Verdict: The downsides of Zurich you should be aware of before moving

Switzerland’s economic engine. Superb public transport. Perhaps the safest and cleanest metropolis in Europe. It can appear that Zurich has it all. But there are of course some downsides. Here's what our Zurich-based readers told us.

Is Zurich a gilded cage? Photo by Rico Reutimann on Unsplash
Is Zurich a gilded cage? Photo by Rico Reutimann on Unsplash

Zurich city is home to more than 400,000 people – or around 1.5 million when the entire canton is taken into account. 

Around one third of the residents are foreigners, which is higher than the 25 percent figure for Switzerland as a whole. 

As Switzerland’s economic engine, Zurich is responsible for roughly a fifth of the country’s GDP and is the base for dozens of well known domestic and international companies. 

The Zurich job market is strong – perhaps the strongest in Switzerland, particularly for international workers. 

REVEALED: Which Swiss cities offer the best quality of life?

Wages are also strong as a result, with salaries in various industries among the most competitive in the country. 

However, there are of course some downsides to be aware of. In early July, we reached out to our readers to get the lowdown on some of the biggest downsides of living in Zurich. 

This is what they told us.

Don’t live in Zurich? We’ve already done the same for Geneva.

READ MORE: The downsides of Geneva you should be aware of before moving there

Cost of living is particularly hard to bear – but not enough to make me leave

In total, 88 readers got back to us to tell us how they felt about living in Zurich – and in particular what were the major downsides. 

Somewhat expectedly, the cost of living was the major concern of those who took the time to respond.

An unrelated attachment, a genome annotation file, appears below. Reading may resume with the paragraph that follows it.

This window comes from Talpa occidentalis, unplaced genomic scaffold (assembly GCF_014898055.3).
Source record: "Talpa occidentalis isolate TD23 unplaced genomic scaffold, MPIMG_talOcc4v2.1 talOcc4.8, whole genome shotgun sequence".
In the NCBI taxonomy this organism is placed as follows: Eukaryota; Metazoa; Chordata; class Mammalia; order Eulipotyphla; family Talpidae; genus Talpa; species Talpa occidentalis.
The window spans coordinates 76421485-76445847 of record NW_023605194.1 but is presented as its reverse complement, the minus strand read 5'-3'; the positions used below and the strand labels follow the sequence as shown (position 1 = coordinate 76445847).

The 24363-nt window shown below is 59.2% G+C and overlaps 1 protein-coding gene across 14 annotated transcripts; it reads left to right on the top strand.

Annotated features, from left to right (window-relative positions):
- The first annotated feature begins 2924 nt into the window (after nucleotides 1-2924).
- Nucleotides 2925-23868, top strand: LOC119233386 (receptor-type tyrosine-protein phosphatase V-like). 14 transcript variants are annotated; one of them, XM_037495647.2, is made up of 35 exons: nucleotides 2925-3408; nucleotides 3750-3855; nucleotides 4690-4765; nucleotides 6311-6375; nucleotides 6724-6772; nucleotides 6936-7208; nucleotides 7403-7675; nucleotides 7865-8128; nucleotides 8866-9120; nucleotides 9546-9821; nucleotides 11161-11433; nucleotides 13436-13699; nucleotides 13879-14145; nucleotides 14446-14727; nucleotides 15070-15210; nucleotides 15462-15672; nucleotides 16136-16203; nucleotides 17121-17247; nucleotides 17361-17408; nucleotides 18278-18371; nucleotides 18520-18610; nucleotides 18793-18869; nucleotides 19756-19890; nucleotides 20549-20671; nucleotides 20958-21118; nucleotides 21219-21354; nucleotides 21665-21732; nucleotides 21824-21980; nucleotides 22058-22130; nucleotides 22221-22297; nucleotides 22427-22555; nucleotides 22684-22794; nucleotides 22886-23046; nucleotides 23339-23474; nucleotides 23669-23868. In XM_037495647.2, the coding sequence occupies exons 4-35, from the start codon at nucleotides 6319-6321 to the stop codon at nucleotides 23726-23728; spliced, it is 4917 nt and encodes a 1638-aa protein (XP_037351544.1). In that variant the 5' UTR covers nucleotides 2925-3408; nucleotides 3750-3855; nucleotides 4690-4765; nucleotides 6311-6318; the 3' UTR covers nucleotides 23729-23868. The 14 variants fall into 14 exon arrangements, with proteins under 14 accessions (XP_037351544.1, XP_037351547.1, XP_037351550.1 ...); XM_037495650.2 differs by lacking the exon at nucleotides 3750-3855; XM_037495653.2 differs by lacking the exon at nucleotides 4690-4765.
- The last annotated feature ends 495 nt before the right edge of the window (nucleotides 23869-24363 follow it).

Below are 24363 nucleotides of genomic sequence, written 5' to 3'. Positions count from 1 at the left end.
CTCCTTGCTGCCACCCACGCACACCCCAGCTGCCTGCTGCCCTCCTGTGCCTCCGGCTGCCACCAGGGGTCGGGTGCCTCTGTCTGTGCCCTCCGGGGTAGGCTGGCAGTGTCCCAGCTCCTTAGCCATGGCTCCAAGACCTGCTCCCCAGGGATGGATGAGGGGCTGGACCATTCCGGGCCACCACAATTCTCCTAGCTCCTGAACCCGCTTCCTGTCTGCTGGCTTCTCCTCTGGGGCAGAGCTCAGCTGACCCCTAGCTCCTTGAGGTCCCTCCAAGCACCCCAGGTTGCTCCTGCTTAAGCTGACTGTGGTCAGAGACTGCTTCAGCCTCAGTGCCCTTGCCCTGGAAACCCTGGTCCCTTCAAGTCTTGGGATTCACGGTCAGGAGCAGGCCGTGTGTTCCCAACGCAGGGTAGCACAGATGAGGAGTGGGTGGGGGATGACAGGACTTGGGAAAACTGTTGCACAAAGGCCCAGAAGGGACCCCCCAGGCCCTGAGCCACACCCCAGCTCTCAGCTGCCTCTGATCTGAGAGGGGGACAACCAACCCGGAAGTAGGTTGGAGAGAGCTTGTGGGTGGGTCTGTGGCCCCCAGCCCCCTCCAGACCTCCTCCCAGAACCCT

Almost half of the respondents said cost of living was the major downside of living in Switzerland’s largest city. 

Just under a quarter told us that difficult making friends was their major concern, while one in ten said the major issue was traffic. 

Six respondents – around 7 percent of the total – told us that a lack of space was the major downside. 

Finally, 11.4 percent of respondents ticked the ‘other’ box before going on to elaborate that finding a flat, the rudeness of the locals, and other issues like language were the major downsides. 

We also had a large number of respondents to our other multiple choice question: i.e. are the downsides enough to make you leave. 

And while people were ready to point out what Zurich was doing wrong, a large majority – just under 80 percent – told us they weren’t being pushed out the exit door. 

Eight out of ten respondents said it was still worth living in Zurich

Just under 15 percent said they were on the way out, while seven percent told us they had already left. 

We also asked readers to give us specific info about the nature of the downsides. Here’s what they said. 


One major struggle is finding rental accommodation in Zurich, which continues to get more difficult. 

Even for people with higher salaries, Zurich’s popularity – and the popularity of renting as opposed to buying – means that there is a significant amount of competition for apartments in the city and its surrounds. 

READ MORE: Why do so many Swiss prefer to rent rather than buy their own home?

Renting a three or four-room apartment can cost you upwards of CHF4,000, which is going to represent a fair chunk of your salary. 

One reader complained that “a normal size flat costs twice a full-month salary of another country”, which sounds about right based on the above figures. 

Another hurdle are the documents required for the tenant selection process, which can be difficult to obtain – particularly for people from elsewhere. 

One reader, Patata, said “finding a flat/bedroom is a nightmare”. 

Cost of living

From Aargau to Zug, Switzerland is expensive – but the costs of living are particularly high in Zurich. Zurich continually tops lists of most expensive cities in the world and ranks alongside Geneva as Switzerland’s priciest.